Again, at first glance, various reactions might be called forth – firstly, that when put in such stark terms, it only adds weight to Welby’s claim. Why? Because surely human beings are always worth more than a ‘social value’ or ‘social good’. Secondly, it invites a troubling question: By what criteria can one ‘measure’ the value of a social good against that of a human life?

‘Human beings are always worth more than a social/cultural/religious practice or value.’

I am suspicious of what is called ‘common sense’.  Yet many will share the instinct that, even if we cannot and indeed should not ‘quantify’ the value of a human life, there is a profound sense in which the lives of human beings are more significant than any social and cultural values or law, even if that value or law seeks to add to the human good. However, there are a number of considerations which problematize this claim.

It is tempting to present ‘social goods’ like freedom or justice as abstracts, but they are also part of our lived reality. If someone claims that ‘equal marriage’ might be a social good, but it is not as significant in value as the lives of [x] numbers of human beings/Christians it ignores the reality that equal marriage is part of a social nexus which affirms and celebrates human lives and changes actual societies and cultures. That is to say, something like ‘equal marriage’ is not an abstraction, but something which (keeping with the logic of consequentialism) has actual positive human effects and may (consequently) lead to less prejudice, less violence and greater human flourishing. Quite how one might reductively ‘quantify’ them is open to serious question.

The argument above indicates that it may not be possible, under the logic of consequentialism, to provide a precise and comparable measure between something presented as a social good and what is presented as a human tragedy. Consequentialism is predicated on the idea that a situation/event/act etc can be measured/assigned a value according to controlled circumstances. Yet, it is not clear by what criteria one might assign a definitive value to ‘x’ or ‘y’. Equally, the very notion of ‘unintended consequences’ suggests that it may not be possible to undertake an analysis that is sufficiently controlled.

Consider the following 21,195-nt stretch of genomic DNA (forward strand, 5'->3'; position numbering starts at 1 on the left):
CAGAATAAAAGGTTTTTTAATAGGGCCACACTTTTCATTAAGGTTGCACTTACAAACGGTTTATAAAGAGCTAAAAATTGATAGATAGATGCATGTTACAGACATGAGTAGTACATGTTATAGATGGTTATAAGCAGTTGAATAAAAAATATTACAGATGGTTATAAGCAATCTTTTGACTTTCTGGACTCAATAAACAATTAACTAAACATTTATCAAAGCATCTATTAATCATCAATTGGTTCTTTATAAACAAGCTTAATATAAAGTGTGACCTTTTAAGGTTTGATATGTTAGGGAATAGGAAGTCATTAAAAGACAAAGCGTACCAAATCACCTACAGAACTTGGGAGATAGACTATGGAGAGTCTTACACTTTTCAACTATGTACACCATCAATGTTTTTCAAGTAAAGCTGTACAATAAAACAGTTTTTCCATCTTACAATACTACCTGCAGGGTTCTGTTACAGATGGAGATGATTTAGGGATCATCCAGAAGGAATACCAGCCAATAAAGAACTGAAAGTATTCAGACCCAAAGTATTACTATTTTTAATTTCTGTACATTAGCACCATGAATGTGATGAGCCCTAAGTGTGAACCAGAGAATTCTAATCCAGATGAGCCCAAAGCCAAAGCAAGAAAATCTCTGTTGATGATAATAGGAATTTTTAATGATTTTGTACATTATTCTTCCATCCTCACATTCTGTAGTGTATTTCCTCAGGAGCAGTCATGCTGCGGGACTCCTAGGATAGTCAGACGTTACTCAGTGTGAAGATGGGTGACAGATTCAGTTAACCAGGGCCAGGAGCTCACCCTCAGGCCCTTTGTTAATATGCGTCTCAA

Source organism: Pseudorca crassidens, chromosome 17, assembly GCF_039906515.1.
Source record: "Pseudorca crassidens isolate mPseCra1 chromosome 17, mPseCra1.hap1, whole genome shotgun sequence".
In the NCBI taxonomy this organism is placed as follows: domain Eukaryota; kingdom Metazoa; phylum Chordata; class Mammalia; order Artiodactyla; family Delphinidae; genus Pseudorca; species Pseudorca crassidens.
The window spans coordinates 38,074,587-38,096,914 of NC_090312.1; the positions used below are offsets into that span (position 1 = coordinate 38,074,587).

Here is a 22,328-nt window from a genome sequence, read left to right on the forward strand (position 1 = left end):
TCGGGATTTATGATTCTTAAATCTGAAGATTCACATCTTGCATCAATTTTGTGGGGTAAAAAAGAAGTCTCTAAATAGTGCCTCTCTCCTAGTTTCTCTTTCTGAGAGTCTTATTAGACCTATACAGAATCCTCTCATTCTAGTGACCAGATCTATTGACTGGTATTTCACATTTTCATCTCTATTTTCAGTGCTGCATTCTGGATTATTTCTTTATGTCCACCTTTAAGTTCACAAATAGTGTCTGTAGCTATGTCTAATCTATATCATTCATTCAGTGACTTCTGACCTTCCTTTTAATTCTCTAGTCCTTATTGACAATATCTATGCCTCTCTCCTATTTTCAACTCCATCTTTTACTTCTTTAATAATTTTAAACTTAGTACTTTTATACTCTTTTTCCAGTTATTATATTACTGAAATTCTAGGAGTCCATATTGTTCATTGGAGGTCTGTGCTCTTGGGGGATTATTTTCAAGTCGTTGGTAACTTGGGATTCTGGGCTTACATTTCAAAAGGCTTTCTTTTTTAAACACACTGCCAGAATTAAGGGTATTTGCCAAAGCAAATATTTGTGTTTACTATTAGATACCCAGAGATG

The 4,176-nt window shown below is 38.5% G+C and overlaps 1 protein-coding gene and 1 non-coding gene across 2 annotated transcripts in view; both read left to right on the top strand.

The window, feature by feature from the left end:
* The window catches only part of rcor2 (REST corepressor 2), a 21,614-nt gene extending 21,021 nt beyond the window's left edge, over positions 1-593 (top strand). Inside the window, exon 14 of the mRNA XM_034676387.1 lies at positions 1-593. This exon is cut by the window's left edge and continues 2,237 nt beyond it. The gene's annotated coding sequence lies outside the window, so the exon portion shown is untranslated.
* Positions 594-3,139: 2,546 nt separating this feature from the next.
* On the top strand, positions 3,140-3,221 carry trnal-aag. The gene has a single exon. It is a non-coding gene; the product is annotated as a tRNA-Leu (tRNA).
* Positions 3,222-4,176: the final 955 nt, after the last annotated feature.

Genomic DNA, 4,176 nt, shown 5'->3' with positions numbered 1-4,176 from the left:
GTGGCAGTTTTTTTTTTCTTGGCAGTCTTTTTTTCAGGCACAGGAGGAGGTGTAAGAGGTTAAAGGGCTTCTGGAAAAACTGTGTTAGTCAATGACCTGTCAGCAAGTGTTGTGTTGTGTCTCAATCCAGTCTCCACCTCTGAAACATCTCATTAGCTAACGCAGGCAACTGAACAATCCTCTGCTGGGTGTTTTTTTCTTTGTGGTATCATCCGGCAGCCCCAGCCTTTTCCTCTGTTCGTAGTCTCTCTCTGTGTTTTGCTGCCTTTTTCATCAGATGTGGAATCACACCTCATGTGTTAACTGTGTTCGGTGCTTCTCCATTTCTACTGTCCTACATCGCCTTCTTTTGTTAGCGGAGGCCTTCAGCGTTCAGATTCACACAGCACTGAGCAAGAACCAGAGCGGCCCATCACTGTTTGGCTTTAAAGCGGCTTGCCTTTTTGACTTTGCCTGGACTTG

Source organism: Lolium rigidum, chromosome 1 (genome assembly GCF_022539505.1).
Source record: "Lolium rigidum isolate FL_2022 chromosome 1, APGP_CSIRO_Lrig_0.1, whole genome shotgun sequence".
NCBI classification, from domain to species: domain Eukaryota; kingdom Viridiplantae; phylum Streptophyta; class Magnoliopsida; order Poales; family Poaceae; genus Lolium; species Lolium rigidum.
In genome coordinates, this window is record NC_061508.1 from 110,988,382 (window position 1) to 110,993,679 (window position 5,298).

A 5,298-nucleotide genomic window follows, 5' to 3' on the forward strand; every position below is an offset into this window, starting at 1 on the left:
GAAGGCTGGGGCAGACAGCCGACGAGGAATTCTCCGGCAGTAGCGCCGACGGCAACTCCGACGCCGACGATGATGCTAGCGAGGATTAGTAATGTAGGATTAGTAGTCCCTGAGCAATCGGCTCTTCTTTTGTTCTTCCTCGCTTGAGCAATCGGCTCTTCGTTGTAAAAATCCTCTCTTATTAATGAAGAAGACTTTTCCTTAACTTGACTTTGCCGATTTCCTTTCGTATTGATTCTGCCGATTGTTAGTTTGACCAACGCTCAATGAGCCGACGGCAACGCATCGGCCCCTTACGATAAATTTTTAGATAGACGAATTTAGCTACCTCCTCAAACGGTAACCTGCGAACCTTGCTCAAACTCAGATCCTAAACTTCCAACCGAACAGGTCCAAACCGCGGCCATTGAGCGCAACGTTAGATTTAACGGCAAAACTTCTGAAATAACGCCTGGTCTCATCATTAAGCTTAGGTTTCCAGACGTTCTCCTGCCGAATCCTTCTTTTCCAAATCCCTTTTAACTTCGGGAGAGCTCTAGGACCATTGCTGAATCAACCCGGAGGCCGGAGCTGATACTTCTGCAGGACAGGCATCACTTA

The problem of unintended consequences.

One aspect of Welby’s claim concerns what might be called the problem of ‘unintended consequences.’

The logic works like this:
Group A think that Action/Practice ‘x’ will have the following positive
consequences ‘y’, but (because consequences cannot be controlled) ‘x’ may also have the following unintended consequences ‘z’. ‘z’ is so terrible as to make ‘x’ and its positive consequences ‘y’ anathema.

+Justin might acknowledge that ‘accepting gay marriage’ would (in broad terms) have good consequences for the church, for UK society and even send out a positive message against homophobia’ Etc.
BUT, these positive consequences are nothing compared to the unintended negative consequences – the deaths of hundreds and possibly thousands of Christians at the hands of those who conclude that the Church of England’s support for gay marriage makes all Christians anathema.

Can the consequences of any action/policy/process be controlled? Crudely, I suggest, ‘No.’ That – alas - is the nature of consequences.  When the Archbishop makes a statement on LBC can he control the reaction and effects of that statement? Not in any obvious way. One of the reasons most sensible people give some thought to both their intentions and their actions is that we recognize that actions have consequences, many of which may be quite unintended. (It should be noted that this consideration of consequences is not of itself a reason for not acting. Indeed, it is impossible not to act.)

To give a very humble example, the House of Bishops (HoB) made a Pastoral Statement on equal marriage. One assumes they intended that statement to be received with grace and love and understanding. They would not have intended it to lead to anger and conscientization among many previously inactive congregations and clergy; Nor would they have intended the further consequence that clergy and congregations have, in reaction to the Statement, become proactively in favour of becoming inclusive congregations, started to examine the possibilities of blessing gay unions and become active dissidents. The Bishops’ statement might lead to expressions of dissent among gay and straight clergy that were never intended. These could (who knows? One can’t completely control consequences…) lead to face offs and legal challenges etc etc.

One supposes that the HoB did not intend these consequences.

And, of course, consequences breed consequences. Perhaps one unintended consequence of the HOB statement is to signal to both our government and, more terrifyingly, to governments like the one in Uganda that the C of E is prepared to make sacrifices of LGBT people in countries that already were exploring the greater penalization of homosexuality ahead of the HoB Statement.

Yet, one assumes that the HoB came to their mind and decision to publish because they believed that to make the Statement was right and was required by their faithfulness to Christ and God. The unintended consequences, which at the same time might reasonably have been anticipated, were not seem as sufficient reason not to do what they thought was right. In that circumstance 'unintended consequences' as and of themselves were not considered sufficient to prevent them from acting for what they believed was right.